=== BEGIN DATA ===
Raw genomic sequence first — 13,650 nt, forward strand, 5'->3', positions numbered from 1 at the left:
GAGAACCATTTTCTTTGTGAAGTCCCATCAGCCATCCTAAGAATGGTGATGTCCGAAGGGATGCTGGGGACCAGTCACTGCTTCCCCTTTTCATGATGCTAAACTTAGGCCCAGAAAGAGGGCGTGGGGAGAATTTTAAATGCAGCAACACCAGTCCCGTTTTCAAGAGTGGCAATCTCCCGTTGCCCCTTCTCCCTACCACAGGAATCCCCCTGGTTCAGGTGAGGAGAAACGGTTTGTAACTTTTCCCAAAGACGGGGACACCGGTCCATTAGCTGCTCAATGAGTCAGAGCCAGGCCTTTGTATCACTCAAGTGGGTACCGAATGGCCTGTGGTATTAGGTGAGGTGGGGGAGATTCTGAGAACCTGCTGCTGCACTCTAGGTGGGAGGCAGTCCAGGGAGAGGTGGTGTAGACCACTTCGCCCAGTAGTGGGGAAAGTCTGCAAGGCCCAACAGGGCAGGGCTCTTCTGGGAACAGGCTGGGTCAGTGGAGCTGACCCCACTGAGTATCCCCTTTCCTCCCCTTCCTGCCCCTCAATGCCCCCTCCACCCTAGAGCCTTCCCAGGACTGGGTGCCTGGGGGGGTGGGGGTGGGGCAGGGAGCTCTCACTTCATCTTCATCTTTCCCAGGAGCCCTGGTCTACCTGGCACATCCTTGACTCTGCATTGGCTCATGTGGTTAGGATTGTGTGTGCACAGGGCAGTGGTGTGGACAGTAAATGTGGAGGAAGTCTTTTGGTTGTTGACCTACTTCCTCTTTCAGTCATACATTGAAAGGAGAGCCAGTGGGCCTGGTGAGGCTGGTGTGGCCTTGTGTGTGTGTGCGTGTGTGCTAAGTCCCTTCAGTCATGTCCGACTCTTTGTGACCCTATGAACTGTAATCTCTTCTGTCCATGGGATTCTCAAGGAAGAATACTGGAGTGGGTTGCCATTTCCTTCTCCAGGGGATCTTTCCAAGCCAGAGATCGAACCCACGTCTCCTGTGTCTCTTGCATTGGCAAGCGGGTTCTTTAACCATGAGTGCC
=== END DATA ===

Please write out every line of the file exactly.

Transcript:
Raw genomic sequence first — 13,650 nt, forward strand, 5'->3', positions numbered from 1 at the left:
GAGAACCATTTTCTTTGTGAAGTCCCATCAGCCATCCTAAGAATGGTGATGTCCGAAGGGATGCTGGGGACCAGTCACTGCTTCCCCTTTTCATGATGCTAAACTTAGGCCCAGAAAGAGGGCGTGGGGAGAATTTTAAATGCAGCAACACCAGTCCCGTTTTCAAGAGTGGCAATCTCCCGTTGCCCCTTCTCCCTACCACAGGAATCCCCCTGGTTCAGGTGAGGAGAAACGGTTTGTAACTTTTCCCAAAGACGGGGACACCGGTCCATTAGCTGCTCAATGAGTCAGAGCCAGGCCTTTGTATCACTCAAGTGGGTACCGAATGGCCTGTGGTATTAGGTGAGGTGGGGGAGATTCTGAGAACCTGCTGCTGCACTCTAGGTGGGAGGCAGTCCAGGGAGAGGTGGTGTAGACCACTTCGCCCAGTAGTGGGGAAAGTCTGCAAGGCCCAACAGGGCAGGGCTCTTCTGGGAACAGGCTGGGTCAGTGGAGCTGACCCCACTGAGTATCCCCTTTCCTCCCCTTCCTGCCCCTCAATGCCCCCTCCACCCTAGAGCCTTCCCAGGACTGGGTGCCTGGGGGGGTGGGGGTGGGGCAGGGAGCTCTCACTTCATCTTCATCTTTCCCAGGAGCCCTGGTCTACCTGGCACATCCTTGACTCTGCATTGGCTCATGTGGTTAGGATTGTGTGTGCACAGGGCAGTGGTGTGGACAGTAAATGTGGAGGAAGTCTTTTGGTTGTTGACCTACTTCCTCTTTCAGTCATACATTGAAAGGAGAGCCAGTGGGCCTGGTGAGGCTGGTGTGGCCTTGTGTGTGTGTGCGTGTGTGCTAAGTCCCTTCAGTCATGTCCGACTCTTTGTGACCCTATGAACTGTAATCTCTTCTGTCCATGGGATTCTCAAGGAAGAATACTGGAGTGGGTTGCCATTTCCTTCTCCAGGGGATCTTTCCAAGCCAGAGATCGAACCCACGTCTCCTGTGTCTCTTGCATTGGCAAGCGGGTTCTTTAACCATGAGTGCC